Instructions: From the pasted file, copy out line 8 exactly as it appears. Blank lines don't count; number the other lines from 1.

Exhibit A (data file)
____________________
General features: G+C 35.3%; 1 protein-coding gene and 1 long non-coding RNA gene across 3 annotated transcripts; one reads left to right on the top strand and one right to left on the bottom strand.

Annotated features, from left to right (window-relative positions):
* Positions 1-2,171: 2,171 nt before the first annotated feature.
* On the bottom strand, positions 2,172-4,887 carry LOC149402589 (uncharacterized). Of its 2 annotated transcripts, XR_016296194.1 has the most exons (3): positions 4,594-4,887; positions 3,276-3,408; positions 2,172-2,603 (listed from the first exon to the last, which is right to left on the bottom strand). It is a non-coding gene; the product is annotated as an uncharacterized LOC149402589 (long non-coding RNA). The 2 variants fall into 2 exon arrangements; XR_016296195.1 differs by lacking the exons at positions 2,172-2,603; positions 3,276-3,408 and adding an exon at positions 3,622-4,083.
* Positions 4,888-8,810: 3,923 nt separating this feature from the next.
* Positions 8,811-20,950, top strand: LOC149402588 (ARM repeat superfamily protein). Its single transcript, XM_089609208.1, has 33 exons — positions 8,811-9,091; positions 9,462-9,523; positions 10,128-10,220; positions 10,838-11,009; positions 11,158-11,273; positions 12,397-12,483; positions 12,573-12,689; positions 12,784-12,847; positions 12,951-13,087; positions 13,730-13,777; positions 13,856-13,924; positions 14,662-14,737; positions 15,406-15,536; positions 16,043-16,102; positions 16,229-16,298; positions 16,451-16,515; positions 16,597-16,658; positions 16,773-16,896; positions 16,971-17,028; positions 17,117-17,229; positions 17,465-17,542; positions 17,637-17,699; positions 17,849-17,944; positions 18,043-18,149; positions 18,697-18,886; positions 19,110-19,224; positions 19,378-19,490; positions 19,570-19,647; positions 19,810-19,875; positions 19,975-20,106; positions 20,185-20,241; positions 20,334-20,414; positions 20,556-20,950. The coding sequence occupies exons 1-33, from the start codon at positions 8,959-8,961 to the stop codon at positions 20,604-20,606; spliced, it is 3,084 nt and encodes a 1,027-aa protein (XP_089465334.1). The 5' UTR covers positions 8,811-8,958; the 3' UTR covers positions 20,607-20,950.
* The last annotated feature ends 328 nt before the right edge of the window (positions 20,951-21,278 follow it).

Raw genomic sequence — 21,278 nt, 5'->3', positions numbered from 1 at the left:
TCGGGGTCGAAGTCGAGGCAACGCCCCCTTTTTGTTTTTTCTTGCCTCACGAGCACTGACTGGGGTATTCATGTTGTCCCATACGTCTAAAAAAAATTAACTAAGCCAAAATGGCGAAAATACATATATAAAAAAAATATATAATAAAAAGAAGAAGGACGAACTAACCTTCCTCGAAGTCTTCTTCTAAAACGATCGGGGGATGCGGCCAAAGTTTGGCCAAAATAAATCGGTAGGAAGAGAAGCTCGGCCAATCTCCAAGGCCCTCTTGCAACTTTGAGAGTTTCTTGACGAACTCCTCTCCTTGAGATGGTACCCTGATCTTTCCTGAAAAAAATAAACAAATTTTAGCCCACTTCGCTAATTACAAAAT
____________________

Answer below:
Raw genomic sequence — 21,278 nt, 5'->3', positions numbered from 1 at the left: